What is Margin
Margin is the difference between the total value of securities held in an investor's account and the loan amount from a broker. Buying on margin is the act of borrowing money to buy securities. The practice includes buying an asset where the buyer pays only a percentage of the asset's value and borrows the rest from the bank or broker. The broker acts as a lender and the securities in the investor's account act as collateral.
In a general business context, the margin is the difference between a product or service's selling price and the cost of production. Margin can also refer to the portion of the interest rate on an adjustable-rate mortgage (ARM) added to the adjustment-index rate.
BREAKING DOWN Margin
Margin is the amount of equity an investor has in her account. "To margin" or "to buy on margin" means to use borrowed money to purchase securities. For example, if you have an initial margin requirement of 60% for your margin account, and you want to purchase $10,000 worth of securities, then your margin would be $6,000, and you could borrow the rest from the broker. Using margin to buy purchase securities is effectively like using the current cash or securities already in your account as collateral for a loan. Margin investing can be advantageous in cases where the investor anticipates earning a higher rate of return on the investment than he is paying in interest on the loan.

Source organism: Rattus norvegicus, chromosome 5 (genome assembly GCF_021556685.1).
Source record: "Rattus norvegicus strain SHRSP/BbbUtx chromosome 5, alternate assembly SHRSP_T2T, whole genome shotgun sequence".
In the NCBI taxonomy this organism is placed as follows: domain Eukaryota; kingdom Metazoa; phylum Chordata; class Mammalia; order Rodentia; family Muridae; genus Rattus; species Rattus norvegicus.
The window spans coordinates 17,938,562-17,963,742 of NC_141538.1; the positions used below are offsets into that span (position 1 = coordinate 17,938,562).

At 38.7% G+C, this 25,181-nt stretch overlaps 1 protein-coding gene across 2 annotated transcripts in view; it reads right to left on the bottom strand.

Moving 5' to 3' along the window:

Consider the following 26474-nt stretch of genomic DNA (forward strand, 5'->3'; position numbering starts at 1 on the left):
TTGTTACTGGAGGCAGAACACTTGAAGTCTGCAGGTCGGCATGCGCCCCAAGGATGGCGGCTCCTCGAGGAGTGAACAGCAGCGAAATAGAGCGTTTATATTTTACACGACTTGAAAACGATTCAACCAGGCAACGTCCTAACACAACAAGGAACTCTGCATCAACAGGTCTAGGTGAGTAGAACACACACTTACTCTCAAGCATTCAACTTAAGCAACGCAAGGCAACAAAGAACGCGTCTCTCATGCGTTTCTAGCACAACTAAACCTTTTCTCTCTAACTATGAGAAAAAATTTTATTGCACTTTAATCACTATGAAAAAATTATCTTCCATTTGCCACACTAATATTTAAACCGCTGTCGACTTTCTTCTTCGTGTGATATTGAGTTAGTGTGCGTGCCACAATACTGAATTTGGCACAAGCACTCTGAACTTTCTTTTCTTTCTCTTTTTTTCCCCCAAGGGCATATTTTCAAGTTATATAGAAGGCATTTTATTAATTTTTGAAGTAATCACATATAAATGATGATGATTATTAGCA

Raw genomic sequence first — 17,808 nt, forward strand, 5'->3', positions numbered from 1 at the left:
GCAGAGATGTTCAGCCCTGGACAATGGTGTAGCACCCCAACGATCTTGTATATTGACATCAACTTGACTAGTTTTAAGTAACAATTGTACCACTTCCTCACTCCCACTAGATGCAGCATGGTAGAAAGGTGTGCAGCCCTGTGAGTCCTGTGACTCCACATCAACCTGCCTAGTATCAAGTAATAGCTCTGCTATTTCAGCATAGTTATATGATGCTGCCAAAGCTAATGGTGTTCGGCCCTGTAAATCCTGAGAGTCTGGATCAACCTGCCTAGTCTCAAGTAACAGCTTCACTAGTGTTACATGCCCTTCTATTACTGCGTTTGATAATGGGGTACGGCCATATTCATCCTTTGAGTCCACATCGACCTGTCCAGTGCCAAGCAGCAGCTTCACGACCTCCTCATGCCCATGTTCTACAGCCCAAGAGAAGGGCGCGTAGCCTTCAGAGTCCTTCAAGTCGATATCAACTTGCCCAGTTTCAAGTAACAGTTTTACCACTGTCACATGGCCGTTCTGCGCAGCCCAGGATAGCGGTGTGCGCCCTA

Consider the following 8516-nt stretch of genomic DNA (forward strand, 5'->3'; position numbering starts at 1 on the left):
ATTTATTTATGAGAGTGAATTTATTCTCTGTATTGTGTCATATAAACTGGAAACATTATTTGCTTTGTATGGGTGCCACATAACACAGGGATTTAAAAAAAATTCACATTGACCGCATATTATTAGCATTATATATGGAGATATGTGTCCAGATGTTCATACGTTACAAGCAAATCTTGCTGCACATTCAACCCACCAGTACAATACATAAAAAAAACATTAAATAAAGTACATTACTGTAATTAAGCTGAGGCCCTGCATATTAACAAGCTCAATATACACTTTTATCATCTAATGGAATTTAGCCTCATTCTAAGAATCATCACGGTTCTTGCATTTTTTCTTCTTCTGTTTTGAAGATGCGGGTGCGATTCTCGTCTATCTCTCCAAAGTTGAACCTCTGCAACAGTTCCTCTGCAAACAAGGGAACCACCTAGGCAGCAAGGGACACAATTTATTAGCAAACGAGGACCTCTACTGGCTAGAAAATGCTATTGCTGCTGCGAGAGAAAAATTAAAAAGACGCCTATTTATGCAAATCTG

In business accounting, margin refers to the difference between revenue and expenses, where businesses typically track their gross profit margins, operating margins and net profit margins. Gross profit margin measures the relationship between a company's revenues and its cost of goods sold (COGS). Operating profit margin takes into account COGS and operating expenses and compares them with revenue, and net profit margin takes all these expenses, taxes and interest into account.
What Is a Margin in Mortgage Lending?
Adjustable-rate mortgages offer a fixed interest rate for an introductory period of time, and then the rate adjusts. To determine the new rate, the bank adds a margin to an established index. In most cases, the margin stays the same throughout the life of the loan, but the index rate changes. To illustrate, imagine a mortgage with an adjustable rate has a margin of 4% and is indexed to the Treasury Index. If the Treasury Index is 6%, the interest rate on the mortgage is the 6% index rate plus the 4% margin, or 10%.